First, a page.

In celebration of Latinx Heritage Month, we have invited founders of Nepantla Cultural Arts Gallery Jake Prendez and Judy Avitia-Gonzalez to curate a series of profiles and stories to amplify and honor people, businesses, organizations, and projects connected to Seattle’s Latinx community.
Nosotros venimos para darle una mejor vida a los hijos de mis hijos.
By Aviona Brown
“Nosotros venimos para darle una mejor vida a los hijos de mis hijos.” -mi tatada abuela Rodriguez/Balderas.
This was the same sentiment that motivated my mom to move out to Seattle, the same creed that urged mi tatada abuela to cross the river into the USA with 13 kids, two being babes in arms. I have moved every day with not only great pride but also the weight of her legacy and sacrifice pushing me to do better. This is my leg of the story.
My step-grandmother never liked me. Maybe it was because of my mom or maybe it was because of my skin – SOY MORENA- she’s gone now so I’ll never know. What I do know is, spending my childhood in her house with her kids was hard. They were always picking on me and even when I spoke to her, she never answered. She would hablar en espanol y se fue enojada quando me entendo que se estaba diciéndome. Her three youngest boys were my age, and we went to school together kindergarten through part of 3rd grade. They did everything in their power to bully my would-be friends and ensure I was alone no matter the playground. The other kids on Beacon Hill, where we stayed for a while, wouldn’t play with me because I was “different”. So, I watched on hoping for a time when the kids in the neighborhood would all look like me, maybe then they would play with me.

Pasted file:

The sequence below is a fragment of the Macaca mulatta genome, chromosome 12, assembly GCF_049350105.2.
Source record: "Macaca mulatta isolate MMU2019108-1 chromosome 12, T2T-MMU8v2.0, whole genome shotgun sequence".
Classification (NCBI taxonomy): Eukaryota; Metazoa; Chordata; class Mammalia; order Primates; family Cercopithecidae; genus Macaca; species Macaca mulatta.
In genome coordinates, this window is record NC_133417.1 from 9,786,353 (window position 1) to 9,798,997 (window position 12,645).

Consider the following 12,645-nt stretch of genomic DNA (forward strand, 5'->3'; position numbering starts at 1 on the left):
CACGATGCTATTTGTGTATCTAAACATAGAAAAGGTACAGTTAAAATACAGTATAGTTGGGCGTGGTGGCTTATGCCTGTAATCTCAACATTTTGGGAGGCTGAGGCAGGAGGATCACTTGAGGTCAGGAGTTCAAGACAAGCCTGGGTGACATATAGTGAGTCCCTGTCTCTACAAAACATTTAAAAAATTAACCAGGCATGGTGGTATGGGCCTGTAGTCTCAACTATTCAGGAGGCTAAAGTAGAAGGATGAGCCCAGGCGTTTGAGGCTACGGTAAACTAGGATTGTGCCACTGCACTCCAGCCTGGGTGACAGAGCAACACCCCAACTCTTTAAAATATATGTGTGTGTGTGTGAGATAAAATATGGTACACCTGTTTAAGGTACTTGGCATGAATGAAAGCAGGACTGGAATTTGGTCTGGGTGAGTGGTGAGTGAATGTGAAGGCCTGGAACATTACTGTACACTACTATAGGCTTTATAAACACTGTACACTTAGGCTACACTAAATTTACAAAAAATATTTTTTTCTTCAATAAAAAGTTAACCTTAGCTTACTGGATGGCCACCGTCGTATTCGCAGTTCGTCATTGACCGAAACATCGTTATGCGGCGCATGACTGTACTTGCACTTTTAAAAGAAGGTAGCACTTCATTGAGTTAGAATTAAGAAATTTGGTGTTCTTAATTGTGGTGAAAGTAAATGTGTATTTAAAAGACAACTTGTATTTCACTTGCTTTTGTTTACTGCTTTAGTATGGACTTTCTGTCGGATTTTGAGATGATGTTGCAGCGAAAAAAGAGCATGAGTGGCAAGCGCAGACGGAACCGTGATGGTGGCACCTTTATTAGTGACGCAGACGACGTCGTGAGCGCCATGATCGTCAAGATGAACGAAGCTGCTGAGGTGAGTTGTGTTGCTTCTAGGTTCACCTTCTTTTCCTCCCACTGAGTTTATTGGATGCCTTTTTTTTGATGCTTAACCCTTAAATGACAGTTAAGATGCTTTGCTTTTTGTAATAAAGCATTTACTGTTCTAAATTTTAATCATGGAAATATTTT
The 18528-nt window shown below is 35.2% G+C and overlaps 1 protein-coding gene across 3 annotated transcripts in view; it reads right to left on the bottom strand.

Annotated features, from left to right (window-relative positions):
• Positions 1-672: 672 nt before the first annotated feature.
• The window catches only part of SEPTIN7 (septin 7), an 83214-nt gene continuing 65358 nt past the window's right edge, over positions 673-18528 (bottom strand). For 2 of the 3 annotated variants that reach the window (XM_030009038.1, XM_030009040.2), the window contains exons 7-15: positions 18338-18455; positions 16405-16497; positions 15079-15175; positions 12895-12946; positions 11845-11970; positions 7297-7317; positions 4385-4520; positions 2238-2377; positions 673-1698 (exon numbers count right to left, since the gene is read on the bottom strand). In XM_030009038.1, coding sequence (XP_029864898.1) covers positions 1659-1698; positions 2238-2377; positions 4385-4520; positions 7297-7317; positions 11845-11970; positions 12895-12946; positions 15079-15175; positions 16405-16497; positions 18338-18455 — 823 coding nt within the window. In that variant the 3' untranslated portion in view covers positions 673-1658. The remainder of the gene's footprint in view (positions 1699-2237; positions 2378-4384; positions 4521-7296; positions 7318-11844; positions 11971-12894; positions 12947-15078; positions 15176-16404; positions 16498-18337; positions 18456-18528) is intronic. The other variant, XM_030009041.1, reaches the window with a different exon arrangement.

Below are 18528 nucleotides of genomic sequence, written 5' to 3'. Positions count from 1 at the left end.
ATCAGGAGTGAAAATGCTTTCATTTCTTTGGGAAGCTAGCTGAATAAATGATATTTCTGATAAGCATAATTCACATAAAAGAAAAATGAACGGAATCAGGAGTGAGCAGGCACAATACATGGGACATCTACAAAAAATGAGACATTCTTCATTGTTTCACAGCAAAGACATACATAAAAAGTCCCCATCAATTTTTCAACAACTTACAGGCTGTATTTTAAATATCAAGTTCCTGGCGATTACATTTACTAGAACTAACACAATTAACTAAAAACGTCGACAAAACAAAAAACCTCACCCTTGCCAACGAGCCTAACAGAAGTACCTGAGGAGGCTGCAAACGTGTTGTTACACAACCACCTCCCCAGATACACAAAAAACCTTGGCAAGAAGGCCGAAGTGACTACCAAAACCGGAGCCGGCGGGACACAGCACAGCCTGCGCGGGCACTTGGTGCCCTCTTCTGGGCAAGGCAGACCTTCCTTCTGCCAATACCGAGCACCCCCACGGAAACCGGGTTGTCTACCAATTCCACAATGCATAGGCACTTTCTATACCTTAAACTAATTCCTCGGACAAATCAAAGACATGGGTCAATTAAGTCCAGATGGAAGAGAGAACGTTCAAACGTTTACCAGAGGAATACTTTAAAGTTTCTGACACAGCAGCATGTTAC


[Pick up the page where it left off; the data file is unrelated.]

As my mom had kids and I grew older and taller (5’10 by age 13), her full-blooded Mexican children (my siblings) and I were like besties. We did errands together and rode the bus to Rotary Boys & Girls Club together. While there, and away from my same-aged uncles, I could pretend to be just another Black girl. The Boys & Girls Club is divided by age group and since my siblings were five years younger than me, we never crossed paths. The other kids never asked questions about my differences-, but they loved the waves of my 4-B curls. Everything changed when my mom became a receptionist at the Boys & Girls Club. I started acting out and getting in trouble, and counselors outed that my mom worked there. Then, the other kids started calling me names like half-bred and Blaxican. There was really nothing I could do to remedy this situation, so I started to get really into reading and art classes.